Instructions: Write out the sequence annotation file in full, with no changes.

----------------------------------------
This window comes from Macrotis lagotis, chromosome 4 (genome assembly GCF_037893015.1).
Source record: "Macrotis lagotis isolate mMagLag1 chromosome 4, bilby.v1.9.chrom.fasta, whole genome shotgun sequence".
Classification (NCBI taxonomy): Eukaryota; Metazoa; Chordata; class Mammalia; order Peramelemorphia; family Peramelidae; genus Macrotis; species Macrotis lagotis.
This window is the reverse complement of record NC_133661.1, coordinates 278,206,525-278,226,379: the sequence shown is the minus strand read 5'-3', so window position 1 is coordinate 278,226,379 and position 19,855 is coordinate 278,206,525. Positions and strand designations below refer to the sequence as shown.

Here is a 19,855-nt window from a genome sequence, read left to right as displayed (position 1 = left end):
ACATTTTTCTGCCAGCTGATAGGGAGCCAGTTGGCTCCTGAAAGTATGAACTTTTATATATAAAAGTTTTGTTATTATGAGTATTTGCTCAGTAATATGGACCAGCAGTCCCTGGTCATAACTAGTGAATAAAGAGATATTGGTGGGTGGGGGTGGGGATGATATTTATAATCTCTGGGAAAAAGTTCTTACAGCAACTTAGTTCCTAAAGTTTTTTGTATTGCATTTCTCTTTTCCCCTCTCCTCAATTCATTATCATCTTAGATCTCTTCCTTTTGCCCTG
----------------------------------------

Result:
This window comes from Macrotis lagotis, chromosome 4 (genome assembly GCF_037893015.1).
Source record: "Macrotis lagotis isolate mMagLag1 chromosome 4, bilby.v1.9.chrom.fasta, whole genome shotgun sequence".
Classification (NCBI taxonomy): Eukaryota; Metazoa; Chordata; class Mammalia; order Peramelemorphia; family Peramelidae; genus Macrotis; species Macrotis lagotis.
This window is the reverse complement of record NC_133661.1, coordinates 278,206,525-278,226,379: the sequence shown is the minus strand read 5'-3', so window position 1 is coordinate 278,226,379 and position 19,855 is coordinate 278,206,525. Positions and strand designations below refer to the sequence as shown.

Here is a 19,855-nt window from a genome sequence, read left to right as displayed (position 1 = left end):
ACATTTTTCTGCCAGCTGATAGGGAGCCAGTTGGCTCCTGAAAGTATGAACTTTTATATATAAAAGTTTTGTTATTATGAGTATTTGCTCAGTAATATGGACCAGCAGTCCCTGGTCATAACTAGTGAATAAAGAGATATTGGTGGGTGGGGGTGGGGATGATATTTATAATCTCTGGGAAAAAGTTCTTACAGCAACTTAGTTCCTAAAGTTTTTTGTATTGCATTTCTCTTTTCCCCTCTCCTCAATTCATTATCATCTTAGATCTCTTCCTTTTGCCCTG